Researchers from Italy and United States have found that for obese people who suffer for migraines, losing weight can decrease headaches.
"If you suffer from migraine headaches and are obese, losing weight will ameliorate the quality of your family and social life as well as your work and school productivity. Your overall quality of life will greatly improve," says the lead on the study, Claudio Pagano, MD PhD. He is an associate professor of internal medicine at the University of Padova in Padova, Italy.
"Weight loss in adults and children with obesity greatly improves migraine headache by improving all the main features that worsen migraineurs' quality of life," he continues, "When people lose weight, the number of days per month with migraine decreases, as does pain severity and headache attack duration."
Pagano and his colleague reviewed standard online medical research databases to explore the effects of weight loss achieved through bariatric surgery or behavioral intervention on migraine frequency and severity. They looked for studies that considered pain intensity, headache frequency, attack duration, disability; and BMI, BMI change, intervention (bariatric surgery versus behavioral), and population (adult versus pediatric).
A meta-analysis of 473 patients in the 10 studies that met the researchers' criteria revealed that weight loss was linked with significant reductions in headache frequency, pain intensity and disability as well as attack duration.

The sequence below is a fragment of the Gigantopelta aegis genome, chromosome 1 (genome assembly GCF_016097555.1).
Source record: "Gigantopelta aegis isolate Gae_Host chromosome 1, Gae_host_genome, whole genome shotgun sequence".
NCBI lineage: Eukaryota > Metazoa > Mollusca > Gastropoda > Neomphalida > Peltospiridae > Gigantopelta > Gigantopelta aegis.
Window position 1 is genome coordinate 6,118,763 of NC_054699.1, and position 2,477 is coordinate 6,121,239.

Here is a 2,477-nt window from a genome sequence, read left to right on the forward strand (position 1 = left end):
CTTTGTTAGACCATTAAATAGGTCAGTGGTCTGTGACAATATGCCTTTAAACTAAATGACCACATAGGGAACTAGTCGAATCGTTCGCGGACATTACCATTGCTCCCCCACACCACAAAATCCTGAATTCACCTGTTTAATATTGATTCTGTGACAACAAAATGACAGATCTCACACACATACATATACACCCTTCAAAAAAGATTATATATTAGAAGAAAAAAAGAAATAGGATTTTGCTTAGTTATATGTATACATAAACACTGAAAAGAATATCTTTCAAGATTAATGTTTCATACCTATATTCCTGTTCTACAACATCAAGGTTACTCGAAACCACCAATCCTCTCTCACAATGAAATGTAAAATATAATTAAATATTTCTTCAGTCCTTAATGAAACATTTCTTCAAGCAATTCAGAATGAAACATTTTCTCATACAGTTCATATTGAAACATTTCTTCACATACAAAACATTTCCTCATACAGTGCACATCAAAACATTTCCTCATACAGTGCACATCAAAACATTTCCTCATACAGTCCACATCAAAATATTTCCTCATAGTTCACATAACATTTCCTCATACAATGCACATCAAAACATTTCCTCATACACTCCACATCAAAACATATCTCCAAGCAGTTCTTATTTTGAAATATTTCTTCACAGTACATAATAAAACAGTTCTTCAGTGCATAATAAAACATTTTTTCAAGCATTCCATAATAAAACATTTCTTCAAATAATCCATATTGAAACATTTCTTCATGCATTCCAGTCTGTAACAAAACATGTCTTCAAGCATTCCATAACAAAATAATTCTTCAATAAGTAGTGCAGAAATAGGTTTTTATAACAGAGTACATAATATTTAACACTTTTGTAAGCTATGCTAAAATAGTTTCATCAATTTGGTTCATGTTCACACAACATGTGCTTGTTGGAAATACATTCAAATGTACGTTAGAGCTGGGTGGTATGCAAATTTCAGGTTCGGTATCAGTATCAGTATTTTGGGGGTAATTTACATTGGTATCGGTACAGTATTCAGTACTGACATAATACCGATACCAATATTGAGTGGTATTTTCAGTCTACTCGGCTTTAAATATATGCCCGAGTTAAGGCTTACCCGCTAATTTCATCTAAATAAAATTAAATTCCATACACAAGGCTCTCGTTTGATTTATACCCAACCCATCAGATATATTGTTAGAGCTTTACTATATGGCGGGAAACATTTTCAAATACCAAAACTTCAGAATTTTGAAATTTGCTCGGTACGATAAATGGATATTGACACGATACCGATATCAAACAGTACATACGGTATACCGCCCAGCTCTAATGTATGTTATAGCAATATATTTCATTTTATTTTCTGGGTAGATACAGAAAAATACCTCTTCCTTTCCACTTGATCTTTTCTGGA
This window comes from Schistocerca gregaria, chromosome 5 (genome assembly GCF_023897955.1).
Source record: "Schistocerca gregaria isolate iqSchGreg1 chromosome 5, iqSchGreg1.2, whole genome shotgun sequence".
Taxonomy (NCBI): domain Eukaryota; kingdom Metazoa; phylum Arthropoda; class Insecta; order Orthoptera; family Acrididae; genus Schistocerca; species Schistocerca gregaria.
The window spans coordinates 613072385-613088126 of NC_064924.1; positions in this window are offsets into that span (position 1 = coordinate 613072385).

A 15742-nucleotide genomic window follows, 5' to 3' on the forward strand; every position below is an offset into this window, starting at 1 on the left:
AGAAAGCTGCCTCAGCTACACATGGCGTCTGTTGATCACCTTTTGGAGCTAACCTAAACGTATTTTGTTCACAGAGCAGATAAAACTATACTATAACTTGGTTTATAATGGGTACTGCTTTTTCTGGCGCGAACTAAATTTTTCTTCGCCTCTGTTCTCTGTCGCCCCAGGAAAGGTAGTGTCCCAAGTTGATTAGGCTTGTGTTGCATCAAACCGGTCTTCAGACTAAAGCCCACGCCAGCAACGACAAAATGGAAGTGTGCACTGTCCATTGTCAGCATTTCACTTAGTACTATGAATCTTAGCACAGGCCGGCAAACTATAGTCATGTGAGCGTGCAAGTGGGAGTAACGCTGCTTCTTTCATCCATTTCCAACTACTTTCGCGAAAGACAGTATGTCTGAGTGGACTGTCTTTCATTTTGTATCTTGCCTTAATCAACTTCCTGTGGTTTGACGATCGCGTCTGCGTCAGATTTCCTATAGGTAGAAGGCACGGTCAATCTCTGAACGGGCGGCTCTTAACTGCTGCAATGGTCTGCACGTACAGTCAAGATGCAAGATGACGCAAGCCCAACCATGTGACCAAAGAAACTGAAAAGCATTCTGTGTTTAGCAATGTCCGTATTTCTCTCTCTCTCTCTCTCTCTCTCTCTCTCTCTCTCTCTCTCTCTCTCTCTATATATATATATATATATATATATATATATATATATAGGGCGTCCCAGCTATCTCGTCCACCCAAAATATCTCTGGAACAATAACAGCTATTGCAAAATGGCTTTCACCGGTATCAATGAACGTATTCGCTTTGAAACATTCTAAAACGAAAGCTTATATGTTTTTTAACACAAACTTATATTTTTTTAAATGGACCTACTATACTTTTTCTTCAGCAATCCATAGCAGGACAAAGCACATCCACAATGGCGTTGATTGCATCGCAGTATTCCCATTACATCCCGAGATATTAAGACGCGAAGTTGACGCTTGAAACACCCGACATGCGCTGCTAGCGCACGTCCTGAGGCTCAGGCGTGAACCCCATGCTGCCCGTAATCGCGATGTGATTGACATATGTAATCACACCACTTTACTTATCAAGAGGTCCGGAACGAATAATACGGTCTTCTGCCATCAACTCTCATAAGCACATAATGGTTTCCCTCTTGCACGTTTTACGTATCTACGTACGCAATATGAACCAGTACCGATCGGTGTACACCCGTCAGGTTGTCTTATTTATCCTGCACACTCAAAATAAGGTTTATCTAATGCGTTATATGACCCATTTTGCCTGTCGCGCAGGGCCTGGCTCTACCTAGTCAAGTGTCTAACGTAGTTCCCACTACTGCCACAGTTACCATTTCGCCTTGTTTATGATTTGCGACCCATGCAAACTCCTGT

However, migraine improvement was not linked with either degree of obesity at baseline or amount of weight reduction. Also, the impact on migraine was similar when weight reduction was achieved through bariatric surgery or behavioral intervention and was comparable in adults and children.
"Weight loss reduces the impact of conditions associated with obesity, including diabetes, hypertension, coronary heart disease, stroke and respiratory diseases. Obesity and migraine are common in industrialized countries. Improving quality of life and disability for these patients will greatly impact these populations and reduce direct and indirect healthcare costs,” says Pagano.
According to the researchers, the mechanisms linking obesity, weight loss and migraine headache remain unclear but may include alterations in chronic inflammation, adipocytokines, obesity comorbidities, and behavioral and psychological risk factors.